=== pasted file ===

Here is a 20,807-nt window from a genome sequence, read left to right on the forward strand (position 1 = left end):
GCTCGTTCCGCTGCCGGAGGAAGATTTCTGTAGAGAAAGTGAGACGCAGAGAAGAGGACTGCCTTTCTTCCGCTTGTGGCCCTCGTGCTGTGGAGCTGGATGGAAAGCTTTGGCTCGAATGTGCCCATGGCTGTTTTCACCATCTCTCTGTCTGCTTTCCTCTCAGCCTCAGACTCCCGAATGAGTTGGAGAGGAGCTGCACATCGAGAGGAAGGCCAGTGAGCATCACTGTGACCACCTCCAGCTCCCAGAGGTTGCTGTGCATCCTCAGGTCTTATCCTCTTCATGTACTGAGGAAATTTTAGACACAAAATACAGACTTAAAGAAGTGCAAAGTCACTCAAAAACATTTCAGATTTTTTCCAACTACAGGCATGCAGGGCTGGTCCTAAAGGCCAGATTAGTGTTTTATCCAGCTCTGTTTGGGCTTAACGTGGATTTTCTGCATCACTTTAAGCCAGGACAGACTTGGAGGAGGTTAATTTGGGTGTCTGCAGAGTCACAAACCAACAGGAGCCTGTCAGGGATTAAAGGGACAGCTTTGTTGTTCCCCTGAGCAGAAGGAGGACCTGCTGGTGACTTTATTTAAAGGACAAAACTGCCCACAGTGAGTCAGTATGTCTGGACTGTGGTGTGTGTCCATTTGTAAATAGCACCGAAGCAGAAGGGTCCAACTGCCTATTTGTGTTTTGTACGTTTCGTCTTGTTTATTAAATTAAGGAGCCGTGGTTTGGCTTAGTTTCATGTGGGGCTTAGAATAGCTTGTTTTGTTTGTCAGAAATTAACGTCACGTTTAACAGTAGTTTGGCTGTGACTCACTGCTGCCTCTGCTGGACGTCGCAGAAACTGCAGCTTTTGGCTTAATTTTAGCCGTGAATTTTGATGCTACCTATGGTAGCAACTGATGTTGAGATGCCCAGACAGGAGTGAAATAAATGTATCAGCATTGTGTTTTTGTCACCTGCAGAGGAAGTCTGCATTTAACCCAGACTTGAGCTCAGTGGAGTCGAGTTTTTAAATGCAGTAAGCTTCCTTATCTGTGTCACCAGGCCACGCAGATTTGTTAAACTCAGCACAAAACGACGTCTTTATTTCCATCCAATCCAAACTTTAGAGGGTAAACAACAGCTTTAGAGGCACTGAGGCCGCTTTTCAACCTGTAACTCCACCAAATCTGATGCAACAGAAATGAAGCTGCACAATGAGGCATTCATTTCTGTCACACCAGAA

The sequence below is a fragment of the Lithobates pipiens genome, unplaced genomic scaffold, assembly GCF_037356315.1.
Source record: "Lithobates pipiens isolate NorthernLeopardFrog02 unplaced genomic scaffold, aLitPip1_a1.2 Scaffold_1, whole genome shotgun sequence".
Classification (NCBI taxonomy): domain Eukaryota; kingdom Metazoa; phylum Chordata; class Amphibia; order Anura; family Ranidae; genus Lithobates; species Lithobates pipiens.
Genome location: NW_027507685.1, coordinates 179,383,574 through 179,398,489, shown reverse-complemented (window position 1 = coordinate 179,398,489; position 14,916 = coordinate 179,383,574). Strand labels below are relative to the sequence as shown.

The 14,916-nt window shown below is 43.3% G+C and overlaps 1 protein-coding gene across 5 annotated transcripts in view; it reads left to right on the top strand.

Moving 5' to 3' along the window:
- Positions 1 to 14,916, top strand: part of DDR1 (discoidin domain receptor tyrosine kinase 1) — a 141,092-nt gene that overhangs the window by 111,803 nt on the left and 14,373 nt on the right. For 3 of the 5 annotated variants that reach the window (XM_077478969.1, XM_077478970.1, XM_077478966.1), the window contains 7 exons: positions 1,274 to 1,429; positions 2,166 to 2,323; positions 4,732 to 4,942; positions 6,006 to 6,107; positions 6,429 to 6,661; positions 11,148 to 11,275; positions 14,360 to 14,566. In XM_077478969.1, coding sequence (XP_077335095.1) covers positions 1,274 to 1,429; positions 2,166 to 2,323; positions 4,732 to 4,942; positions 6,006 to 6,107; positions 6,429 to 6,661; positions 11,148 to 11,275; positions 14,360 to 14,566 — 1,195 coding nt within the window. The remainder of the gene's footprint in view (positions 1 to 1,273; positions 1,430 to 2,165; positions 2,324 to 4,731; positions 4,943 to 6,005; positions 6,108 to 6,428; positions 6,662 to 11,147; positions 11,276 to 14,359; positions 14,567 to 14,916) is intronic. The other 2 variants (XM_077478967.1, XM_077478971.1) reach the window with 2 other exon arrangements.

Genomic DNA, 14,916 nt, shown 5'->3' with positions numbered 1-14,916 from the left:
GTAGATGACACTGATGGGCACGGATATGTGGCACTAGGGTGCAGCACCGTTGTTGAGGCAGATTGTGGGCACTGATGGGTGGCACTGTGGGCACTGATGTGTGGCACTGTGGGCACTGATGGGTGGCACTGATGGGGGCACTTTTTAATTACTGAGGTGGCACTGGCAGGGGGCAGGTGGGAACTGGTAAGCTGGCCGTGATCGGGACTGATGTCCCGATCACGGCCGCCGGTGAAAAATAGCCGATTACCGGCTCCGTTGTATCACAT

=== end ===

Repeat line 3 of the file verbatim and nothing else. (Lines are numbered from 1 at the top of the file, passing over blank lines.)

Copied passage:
The sequence below is a fragment of the Lithobates pipiens genome, unplaced genomic scaffold, assembly GCF_037356315.1.